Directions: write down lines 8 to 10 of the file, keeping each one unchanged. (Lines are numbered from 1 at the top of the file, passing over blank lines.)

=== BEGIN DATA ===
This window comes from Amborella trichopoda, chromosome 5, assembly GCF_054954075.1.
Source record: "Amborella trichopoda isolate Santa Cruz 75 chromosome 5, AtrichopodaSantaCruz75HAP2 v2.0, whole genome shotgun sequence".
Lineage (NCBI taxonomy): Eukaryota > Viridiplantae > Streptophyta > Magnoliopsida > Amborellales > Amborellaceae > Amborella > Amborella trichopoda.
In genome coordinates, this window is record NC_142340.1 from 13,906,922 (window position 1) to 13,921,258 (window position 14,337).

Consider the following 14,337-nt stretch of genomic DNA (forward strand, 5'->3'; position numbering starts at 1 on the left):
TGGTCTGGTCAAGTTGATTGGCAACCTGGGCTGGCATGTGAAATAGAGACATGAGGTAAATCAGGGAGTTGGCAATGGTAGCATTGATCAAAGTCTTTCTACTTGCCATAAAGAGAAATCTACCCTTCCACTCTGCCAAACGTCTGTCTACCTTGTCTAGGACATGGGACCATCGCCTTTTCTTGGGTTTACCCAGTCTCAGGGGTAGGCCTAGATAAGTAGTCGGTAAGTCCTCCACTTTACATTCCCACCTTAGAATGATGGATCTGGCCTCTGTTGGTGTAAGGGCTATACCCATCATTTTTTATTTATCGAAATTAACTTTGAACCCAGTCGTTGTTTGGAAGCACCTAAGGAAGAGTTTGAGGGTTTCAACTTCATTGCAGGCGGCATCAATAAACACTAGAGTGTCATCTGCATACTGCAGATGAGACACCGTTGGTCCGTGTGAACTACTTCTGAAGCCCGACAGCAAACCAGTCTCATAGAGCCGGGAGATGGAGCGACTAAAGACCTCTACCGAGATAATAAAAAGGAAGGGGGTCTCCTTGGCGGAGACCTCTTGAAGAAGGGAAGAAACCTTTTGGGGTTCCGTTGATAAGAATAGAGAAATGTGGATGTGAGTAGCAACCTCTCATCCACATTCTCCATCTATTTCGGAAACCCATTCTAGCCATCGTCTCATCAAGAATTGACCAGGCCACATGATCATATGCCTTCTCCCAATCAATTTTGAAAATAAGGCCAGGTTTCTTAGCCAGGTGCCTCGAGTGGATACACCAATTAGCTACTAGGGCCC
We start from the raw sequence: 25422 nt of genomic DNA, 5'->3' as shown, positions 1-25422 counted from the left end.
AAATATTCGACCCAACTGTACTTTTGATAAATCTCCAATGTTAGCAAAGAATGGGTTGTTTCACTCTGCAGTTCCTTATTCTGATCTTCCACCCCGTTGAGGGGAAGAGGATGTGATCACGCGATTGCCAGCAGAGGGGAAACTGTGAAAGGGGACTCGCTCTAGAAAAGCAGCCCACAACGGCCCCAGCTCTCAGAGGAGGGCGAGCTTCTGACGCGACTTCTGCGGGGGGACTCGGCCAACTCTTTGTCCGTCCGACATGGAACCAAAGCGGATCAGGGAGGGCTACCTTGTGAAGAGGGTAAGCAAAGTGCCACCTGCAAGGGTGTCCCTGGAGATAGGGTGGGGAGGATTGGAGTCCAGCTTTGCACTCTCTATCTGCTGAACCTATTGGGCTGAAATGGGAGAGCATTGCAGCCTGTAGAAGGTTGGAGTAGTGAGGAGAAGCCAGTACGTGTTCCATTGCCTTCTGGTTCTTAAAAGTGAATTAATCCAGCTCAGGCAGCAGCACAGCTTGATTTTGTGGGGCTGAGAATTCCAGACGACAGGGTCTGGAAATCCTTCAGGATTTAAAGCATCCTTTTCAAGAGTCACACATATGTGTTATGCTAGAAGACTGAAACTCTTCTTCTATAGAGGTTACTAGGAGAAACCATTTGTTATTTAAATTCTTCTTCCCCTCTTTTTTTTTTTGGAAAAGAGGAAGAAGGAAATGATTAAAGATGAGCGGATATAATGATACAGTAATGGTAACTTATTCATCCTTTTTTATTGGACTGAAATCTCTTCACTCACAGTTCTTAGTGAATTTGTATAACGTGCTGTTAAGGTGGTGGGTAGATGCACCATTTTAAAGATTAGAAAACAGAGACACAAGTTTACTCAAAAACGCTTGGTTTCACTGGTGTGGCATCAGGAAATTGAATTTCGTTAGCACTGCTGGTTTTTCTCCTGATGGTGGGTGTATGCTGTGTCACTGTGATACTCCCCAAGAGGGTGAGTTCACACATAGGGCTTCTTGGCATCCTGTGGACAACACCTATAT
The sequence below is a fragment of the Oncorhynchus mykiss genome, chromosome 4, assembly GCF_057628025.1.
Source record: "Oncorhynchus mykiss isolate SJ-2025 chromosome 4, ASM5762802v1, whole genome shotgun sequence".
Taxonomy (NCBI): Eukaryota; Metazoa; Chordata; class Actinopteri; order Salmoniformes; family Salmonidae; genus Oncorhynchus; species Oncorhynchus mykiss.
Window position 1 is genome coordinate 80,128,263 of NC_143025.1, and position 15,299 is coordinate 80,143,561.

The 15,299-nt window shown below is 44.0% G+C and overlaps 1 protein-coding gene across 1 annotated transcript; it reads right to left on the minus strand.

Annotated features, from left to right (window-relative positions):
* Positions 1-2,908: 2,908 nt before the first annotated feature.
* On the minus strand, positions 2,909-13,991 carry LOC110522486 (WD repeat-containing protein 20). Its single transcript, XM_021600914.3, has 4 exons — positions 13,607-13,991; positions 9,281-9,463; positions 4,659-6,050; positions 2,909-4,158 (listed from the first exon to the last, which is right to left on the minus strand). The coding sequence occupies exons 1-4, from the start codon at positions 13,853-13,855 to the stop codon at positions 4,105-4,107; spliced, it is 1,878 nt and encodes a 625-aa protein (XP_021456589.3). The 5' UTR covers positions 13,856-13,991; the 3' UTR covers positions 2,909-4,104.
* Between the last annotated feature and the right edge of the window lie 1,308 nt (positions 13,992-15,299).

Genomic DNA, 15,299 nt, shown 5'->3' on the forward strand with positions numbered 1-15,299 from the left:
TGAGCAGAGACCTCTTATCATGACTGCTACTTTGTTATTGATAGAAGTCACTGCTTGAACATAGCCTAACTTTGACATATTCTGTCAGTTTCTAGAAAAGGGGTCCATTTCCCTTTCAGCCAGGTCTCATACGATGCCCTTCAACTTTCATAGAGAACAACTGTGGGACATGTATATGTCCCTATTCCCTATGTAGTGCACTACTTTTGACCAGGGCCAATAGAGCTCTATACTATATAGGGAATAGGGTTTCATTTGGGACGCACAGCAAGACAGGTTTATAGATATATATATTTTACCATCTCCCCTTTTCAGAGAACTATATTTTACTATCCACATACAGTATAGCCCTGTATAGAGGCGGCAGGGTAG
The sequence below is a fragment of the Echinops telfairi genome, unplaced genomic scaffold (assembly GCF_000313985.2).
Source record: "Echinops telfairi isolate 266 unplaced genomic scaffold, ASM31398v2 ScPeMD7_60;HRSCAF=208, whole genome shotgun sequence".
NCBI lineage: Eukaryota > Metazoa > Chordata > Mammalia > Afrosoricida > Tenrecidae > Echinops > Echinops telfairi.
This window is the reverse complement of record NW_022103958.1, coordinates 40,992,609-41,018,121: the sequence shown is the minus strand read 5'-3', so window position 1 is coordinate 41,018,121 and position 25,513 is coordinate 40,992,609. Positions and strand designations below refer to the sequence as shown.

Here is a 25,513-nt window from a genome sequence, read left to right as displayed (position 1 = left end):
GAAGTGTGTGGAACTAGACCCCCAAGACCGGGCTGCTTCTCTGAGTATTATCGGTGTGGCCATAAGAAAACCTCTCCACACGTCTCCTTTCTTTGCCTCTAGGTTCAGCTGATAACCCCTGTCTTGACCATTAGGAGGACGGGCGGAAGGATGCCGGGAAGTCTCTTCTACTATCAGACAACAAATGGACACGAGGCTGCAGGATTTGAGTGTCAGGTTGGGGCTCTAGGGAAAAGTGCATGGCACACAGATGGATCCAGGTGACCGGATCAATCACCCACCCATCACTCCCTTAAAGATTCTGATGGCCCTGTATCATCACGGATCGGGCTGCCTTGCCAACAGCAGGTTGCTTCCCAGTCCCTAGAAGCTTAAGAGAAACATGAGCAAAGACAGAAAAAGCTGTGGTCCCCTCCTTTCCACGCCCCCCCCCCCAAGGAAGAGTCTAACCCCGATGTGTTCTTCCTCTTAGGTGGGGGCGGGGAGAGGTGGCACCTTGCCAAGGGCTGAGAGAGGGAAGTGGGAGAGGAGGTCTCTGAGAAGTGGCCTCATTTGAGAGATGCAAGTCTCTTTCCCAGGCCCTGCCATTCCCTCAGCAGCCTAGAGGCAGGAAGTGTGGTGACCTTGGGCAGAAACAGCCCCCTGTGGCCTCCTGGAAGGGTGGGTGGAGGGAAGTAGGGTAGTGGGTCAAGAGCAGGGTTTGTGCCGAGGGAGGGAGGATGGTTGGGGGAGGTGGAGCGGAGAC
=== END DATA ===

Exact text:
AAATATTCGACCCAACTGTACTTTTGATAAATCTCCAATGTTAGCAAAGAATGGGTTGTTTCACTCTGCAGTTCCTTATTCTGATCTTCCACCCCGTTGAGGGGAAGAGGATGTGATCACGCGATTGCCAGCAGAGGGGAAACTGTGAAAGGGGACTCGCTCTAGAAAAGCAGCCCACAACGGCCCCAGCTCTCAGAGGAGGGCGAGCTTCTGACGCGACTTCTGCGGGGGGACTCGGCCAACTCTTTGTCCGTCCGACATGGAACCAAAGCGGATCAGGGAGGGCTACCTTGTGAAGAGGGTAAGCAAAGTGCCACCTGCAAGGGTGTCCCTGGAGATAGGGTGGGGAGGATTGGAGTCCAGCTTTGCACTCTCTATCTGCTGAACCTATTGGGCTGAAATGGGAGAGCATTGCAGCCTGTAGAAGGTTGGAGTAGTGAGGAGAAGCCAGTACGTGTTCCATTGCCTTCTGGTTCTTAAAAGTGAATTAATCCAGCTCAGGCAGCAGCACAGCTTGATTTTGTGGGGCTGAGAATTCCAGACGACAGGGTCTGGAAATCCTTCAGGATTTAAAGCATCCTTTTCAAGAGTCACACATATGTGTTATGCTAGAAGACTGAAACTCTTCTTCTATAGAGGTTACTAGGAGAAACCATTTGTTATTTAAATTCTTCTTCCCCTCTTTTTTTTTTTGGAAAAGAGGAAGAAGGAAATGATTAAAGATGAGCGGATATAATGATACAGTAATGGTAACTTATTCATCCTTTTTTATTGGACTGAAATCTCTTCACTCACAGTTCTTAGTGAATTTGTATAACGTGCTGTTAAGGTGGTGGGTAGATGCACCATTTTAAAGATTAGAAAACAGAGACACAAGTTTACTCAAAAACGCTTGGTTTCACTGGTGTGGCATCAGGAAATTGAATTTCGTTAGCACTGCTGGTTTTTCTCCTGATGGTGGGTGTATGCTGTGTCACTGTGATACTCCCCAAGAGGGTGAGTTCACACATAGGGCTTCTTGGCATCCTGTGGACAACACCTATAT
The sequence below is a fragment of the Oncorhynchus mykiss genome, chromosome 4, assembly GCF_057628025.1.
Source record: "Oncorhynchus mykiss isolate SJ-2025 chromosome 4, ASM5762802v1, whole genome shotgun sequence".